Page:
Charles Tomlinson Griffes possessed one of the most distinctive voices in American music. He was best known for his orchestral music, but his song catalog, while moderate in size, demonstrates his unique ability to fuse music and text, especially in his mature songs.
--Library of Congress Performing Arts Encyclopedia
Born in Elmira, New York, on September 17, 1884, Griffes displayed an early interest in painting and drama. Recuperating from typhoid fever at age 11, he grew fascinated with his sister Katharine's practicing the European classics on the piano, and he set out to master the instrument. At 13 he began his studies with Mary Selena Broughton, who remained his mentor and friend throughout his life. It was Miss Broughton who financed Griffes's 1903 voyage to Berlin, where he studied for four years, the last two of them with Humperdinck. As it had for MacDowell and other Americans abroad, the German experience plunged Griffes into the Romantic ethos; it permitted him to become fluent in the language, and to encounter such prominent artists such as Richard Strauss, Ferruccio Busoni, Isadora Duncan, and Enrico Caruso. Moreover, he formed a close personal attachment to a fellow student and German nationalist-composer, Konrad Wölcke, who helped Griffes through the financially troubled times which followed his father's death in 1905 and who encouraged his compositional gifts.
Burdened with support for his widowed mother and family, Griffes returned to America in 1907 to take a post as music instructor at the Hackley School in Tarrytown, New York. What he hoped would prove a temporary situation lasted until his death, and Griffes was frequently unhappy in his life as a schoolmaster. Not only did his abilities far exceed his duties and his small salary, but he must have felt increasingly isolated emotionally and artistically. Neither his genius as a composer nor his self-avowed homosexuality could ever be publicly expressed at Hackley, and with the advent of World War I's anti-German feelings, Griffes felt himself cut adrift from his European friends and ties. This sense of isolation and lack of appreciation undoubtedly led Griffes to work all the harder to find recognition for his work in the professional world. He succeeded in getting G. Schirmer to publish his early German settings, though as his music became less conventional, his compositions were rejected by the music publishing establishment.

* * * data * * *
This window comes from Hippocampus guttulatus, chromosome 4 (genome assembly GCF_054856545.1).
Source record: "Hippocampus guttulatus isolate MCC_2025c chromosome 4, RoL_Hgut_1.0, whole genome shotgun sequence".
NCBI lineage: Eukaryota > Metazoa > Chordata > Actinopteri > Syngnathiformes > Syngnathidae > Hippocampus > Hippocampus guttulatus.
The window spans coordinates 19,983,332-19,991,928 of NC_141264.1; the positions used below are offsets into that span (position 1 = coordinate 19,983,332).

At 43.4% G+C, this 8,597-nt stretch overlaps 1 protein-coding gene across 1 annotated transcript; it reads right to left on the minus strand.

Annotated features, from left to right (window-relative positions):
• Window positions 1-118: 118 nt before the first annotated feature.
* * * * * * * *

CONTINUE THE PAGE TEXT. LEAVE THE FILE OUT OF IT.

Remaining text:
Championed by Farwell and Busoni, he finally saw an upswing in his artistic fortunes beginning in 1914, just as his personal life acquired some stability in an ongoing liaison with a New York policeman. In the remaining six years of his life, he produced his most important compositions, among them The Pleasure Dome of Kubla Khan, a 1917 orchestral work inspired by Coleridge's poem, which revealed the composer's orientalizing inclinations; the 1918 Piano Sonata; the 1919 Poem for Flute and Orchestra; and the unfinished Five Pieces for Piano. Griffes gave more recitals, expanded his contacts with prominent musicians of the day, and drew ever more appreciative notices from critics, culminating in the rapturous reception his Poem, given by the New York Symphony under the baton of Walter Damrosch, received on November 16, 1919, and the November 28th triumph of Kubla Khan with Pierre Monteux and the Boston Symphony.
These unconditional successes were soon to turn bittersweet. The victim of lung and heart problems as well as overwork and emotional strain, Griffes collapsed at Hackley in December 1919. Neither a sanitarium stay nor surgery could cure him, and he died at New York Hospital on April 8, 1920.
In addition to his legacy of instrumental works, Griffes left a considerable body of song which ranged in style from the early German Romantic settings to those informed by his interest in French Impressionism and Asian art. Frequently dubbed "ultra modern" by the critics of the day, his mature songs, such as Three Poems (by Fiona Macleod), Four Impressions (settings of Oscar Wilde), or Five Poems of Ancient China and Japan, demonstrate Griffes's sensitivity to the voice--this gained from his friendships with singers like Eva Gauthier and Laura Moore Elliot--and his pianistic gifts, as well as considerable complexity and sophistication of melody, texture, and harmonics.
--Thomas Hampson and Carla Maria Verdino-Süllwold, PBS I Hear America Singing
Photo: Charles T. Griffes, from Musical Quarterly, vol. IX, July 1923, no. 3.